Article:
Dali Christ, The

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20111227

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In 2005 Dali's Christ of St John of the Cross was voted Scotland's favourite painting in the Herald newspaper, but it's had a torrid relationship with its home city of Glasgow over its 50 year existence. It was bought for the then earth-shattering price of £8,200 by Dr Tom Honeyman, the head of the city's art galleries in 1952. But Honeyman was no ordinary curator and the Dali was no ordinary painting. From the start there was uproar: art students, religious bigots, critics, stingy rate-payers were all appalled that Honeyman had spent so much money and bought this atypical Dali with its mesmerising stigmata-less, floating crucifixion. But Honeyman put them at defiance: not for him the baggage of an elitist arts background, he had trained and practised as a Glasgow doctor among the poor of the city. He saw himself as a showman, whose job was to show pictures and to pull the people in. He recognised from the first the unique pulling power of this extraordinary painting which has stormed the hearts of Glaswegians. The painting can't be so much as moved within the gallery without exciting comment and opinion from the public to whom it is THEIR painting - how dare some curator move it! How to explain such an extraordinary outpouring of feeling about a single work of art? Crime writer Louise Welsh gets on the case to examine the remarkable love/hate affair between Glasgow and the Dali.

The Dali Christ is Scotland's favourite painting. Louise Welsh finds out why.

2011062820120604

1/1

In 2005 Dali's Christ of St John of the Cross was voted Scotland's favourite painting in the Herald newspaper, but it's had a torrid relationship with its home city of Glasgow over its 50 year existence. It was bought for the then earth-shattering price of £8,200 by Dr Tom Honeyman, the head of the city's art galleries in 1952. But Honeyman was no ordinary curator and the Dali was no ordinary painting. From the start there was uproar: art students, religious bigots, critics, stingy rate-payers were all appalled that Honeyman had spent so much money and bought this atypical Dali with its mesmerising stigmata-less, floating crucifixion. But Honeyman put them at defiance: not for him the baggage of an elitist arts background, he had trained and practised as a Glasgow doctor among the poor of the city. He saw himself as a showman, whose job was to show pictures and to pull the people in. He recognised from the first the unique pulling power of this extraordinary painting which has stormed the hearts of Glaswegians. The painting can't be so much as moved within the gallery without exciting comment and opinion from the public to whom it is THEIR painting - how dare some curator move it! How to explain such an extraordinary outpouring of feeling about a single work of art? Crime writer Louise Welsh gets on the case to examine the remarkable love/hate affair between Glasgow and the Dali.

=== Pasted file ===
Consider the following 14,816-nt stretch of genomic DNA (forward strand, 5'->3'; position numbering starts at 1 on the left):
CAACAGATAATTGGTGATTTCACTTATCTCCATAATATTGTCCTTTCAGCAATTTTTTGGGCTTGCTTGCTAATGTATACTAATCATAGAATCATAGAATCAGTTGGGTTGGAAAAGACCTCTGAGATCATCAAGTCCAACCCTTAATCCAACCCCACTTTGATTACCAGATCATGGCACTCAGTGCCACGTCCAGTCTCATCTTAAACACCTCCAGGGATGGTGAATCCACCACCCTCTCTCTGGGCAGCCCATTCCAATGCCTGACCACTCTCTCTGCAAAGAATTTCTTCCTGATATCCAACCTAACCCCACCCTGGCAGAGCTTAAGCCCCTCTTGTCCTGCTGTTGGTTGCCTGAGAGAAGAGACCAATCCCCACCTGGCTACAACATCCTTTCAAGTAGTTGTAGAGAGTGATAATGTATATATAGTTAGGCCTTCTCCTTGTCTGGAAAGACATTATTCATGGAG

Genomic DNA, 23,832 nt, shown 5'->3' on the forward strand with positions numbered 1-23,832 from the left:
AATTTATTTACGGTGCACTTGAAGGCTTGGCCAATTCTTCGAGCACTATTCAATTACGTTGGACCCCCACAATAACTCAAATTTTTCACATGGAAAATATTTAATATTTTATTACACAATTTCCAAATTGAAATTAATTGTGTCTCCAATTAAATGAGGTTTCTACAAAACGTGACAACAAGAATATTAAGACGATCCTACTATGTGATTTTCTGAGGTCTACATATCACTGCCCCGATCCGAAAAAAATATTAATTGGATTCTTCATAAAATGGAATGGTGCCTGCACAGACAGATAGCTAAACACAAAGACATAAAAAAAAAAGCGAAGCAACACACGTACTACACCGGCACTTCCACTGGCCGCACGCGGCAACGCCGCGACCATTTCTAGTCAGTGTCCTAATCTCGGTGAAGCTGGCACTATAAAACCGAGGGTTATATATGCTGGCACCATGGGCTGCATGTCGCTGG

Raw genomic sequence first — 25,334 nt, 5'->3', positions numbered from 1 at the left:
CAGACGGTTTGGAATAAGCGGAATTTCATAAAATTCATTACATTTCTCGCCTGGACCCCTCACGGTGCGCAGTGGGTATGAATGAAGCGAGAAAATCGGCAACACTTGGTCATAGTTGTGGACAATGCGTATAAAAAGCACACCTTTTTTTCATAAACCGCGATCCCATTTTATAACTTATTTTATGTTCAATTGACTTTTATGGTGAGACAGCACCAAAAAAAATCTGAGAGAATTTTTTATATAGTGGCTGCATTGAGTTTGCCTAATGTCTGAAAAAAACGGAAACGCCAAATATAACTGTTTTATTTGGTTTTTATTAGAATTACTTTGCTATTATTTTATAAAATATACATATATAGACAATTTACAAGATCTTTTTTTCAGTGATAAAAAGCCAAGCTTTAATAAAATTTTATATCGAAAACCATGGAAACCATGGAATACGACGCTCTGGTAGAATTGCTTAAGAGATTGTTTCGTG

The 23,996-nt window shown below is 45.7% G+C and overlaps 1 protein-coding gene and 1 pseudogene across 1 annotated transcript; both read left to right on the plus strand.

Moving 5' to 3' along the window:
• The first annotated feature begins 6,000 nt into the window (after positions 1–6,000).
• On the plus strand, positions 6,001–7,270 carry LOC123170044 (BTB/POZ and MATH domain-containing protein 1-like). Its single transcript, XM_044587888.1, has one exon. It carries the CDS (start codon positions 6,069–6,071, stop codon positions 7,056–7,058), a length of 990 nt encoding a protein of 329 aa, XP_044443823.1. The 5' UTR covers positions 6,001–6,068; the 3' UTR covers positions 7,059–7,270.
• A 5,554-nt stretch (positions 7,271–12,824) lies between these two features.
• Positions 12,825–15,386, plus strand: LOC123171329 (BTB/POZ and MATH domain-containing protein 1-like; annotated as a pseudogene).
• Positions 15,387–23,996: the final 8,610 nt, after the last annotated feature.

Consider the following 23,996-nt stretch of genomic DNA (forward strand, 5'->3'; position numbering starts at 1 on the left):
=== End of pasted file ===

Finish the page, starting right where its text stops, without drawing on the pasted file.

2011072020110724

The Dali Christ is Scotland's favourite painting.

Louise Welsh finds out why.

In 2005 Dali's Christ of St John of the Cross was voted Scotland's favourite painting in the Herald newspaper, but it's had a torrid relationship with its home city of Glasgow over its near 60 year existence.

It was bought for the then shocking price of £8,200 by Dr Tom Honeyman, the head of the city's art galleries in 1952.

But Honeyman was no ordinary curator and the Dali was no ordinary painting.

From the start there was uproar: art students, religious zealots and critics were all appalled that Honeyman had spent so much money and bought this atypical Dali with its mesmerising stigmata-less, floating crucifixion.

But Honeyman was defiant: not for him the baggage of an elitist arts background, he had trained and practised as a Glasgow doctor among the poor of the city.

He saw himself as a showman, whose job was to show pictures and to pull the people in.

He recognised from the first the unique pulling power of this extraordinary painting which has stormed the hearts of Glaswegians.

Using extracts from the Honeyman Papers at National Library of Scotland read by Bill Paterson we hear Honeyman's thoughts along with the those of the Glasgow public who love the painting.

It can't be so much as moved within the gallery without exciting comment and opinion from the public to whom it is THEIR painting - how dare some curator move it! How to explain such an extraordinary outpouring of feeling about a single work of art? Crime writer Louise Welsh gets on the case to examine the remarkable love/hate affair between Glasgow and the Dali.